Cage of Souls by Adrian Tchaikovsky
My rating: 4 of 5 stars
I picked this up fully expecting a wonderful Tchaikovsky. I've never gone wrong with him when it comes to his SF. The fantasy, well, is kinda so-so for me, but the SF is usually bang-on.
This novel, however, started with a fun bang, slowly turned into a slightly interesting prison tale at the far end of time, and then just started reminding me of Senlin Ascends with a bit of Moorcock and even A. Reynolds thrown into the mix, and even some Dostoyevsky.
The END was pretty awesome. All the little random journeys and the almost meaningless plots and experiences of everyday living, the good and all the bad, the other bad, and the worse are entertaining enough on the whole, but I'll admit that it was kinda rough to care when I JUST DIDN'T KNOW WHERE THE HELL THIS WAS GOING.
BUT. When we got to the certain big scenes near the end and the whole reason for this long accounting came clear, let alone the huge surprises, it all comes together in the end, redeeming the book.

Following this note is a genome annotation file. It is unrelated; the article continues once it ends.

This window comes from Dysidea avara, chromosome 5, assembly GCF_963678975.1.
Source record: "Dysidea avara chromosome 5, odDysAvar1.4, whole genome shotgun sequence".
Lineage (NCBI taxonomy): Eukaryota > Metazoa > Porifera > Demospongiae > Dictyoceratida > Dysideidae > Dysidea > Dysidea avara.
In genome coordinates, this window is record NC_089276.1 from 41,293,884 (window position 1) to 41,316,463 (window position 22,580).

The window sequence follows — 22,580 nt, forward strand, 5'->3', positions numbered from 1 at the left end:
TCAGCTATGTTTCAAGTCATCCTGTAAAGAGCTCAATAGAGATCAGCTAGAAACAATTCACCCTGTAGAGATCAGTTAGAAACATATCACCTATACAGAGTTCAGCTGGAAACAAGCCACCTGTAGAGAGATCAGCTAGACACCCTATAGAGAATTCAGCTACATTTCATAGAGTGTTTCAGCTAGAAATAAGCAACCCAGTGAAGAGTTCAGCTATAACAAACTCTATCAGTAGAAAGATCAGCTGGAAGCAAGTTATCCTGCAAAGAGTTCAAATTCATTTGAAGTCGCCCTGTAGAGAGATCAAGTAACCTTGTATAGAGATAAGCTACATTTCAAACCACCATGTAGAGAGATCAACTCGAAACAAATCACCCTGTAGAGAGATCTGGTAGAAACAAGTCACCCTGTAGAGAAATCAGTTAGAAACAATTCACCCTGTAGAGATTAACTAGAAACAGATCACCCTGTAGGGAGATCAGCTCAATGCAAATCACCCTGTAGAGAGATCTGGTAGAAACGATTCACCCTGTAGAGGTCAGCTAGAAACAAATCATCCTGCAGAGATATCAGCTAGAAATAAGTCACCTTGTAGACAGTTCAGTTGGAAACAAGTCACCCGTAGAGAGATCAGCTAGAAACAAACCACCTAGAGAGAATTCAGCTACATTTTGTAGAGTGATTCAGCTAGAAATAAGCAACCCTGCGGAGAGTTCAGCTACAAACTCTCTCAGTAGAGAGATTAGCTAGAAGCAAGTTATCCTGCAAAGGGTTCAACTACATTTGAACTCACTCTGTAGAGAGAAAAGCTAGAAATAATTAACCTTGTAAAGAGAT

Redeeming? Well, there's even a point in the novel when the NARRATOR asks US what the hell the plot is, so it's not like it's a complete surprise. It IS relatively plotless. BUT, it is all pretty funny and cruel and even a bit fantastic when we see it in perspective. Grand perspective. :)
But in retrospect? If the "journey" had been cut down by a third and/or we had a slightly better clue as to what we might have expected by the end, I probably would have raved about this book. :)
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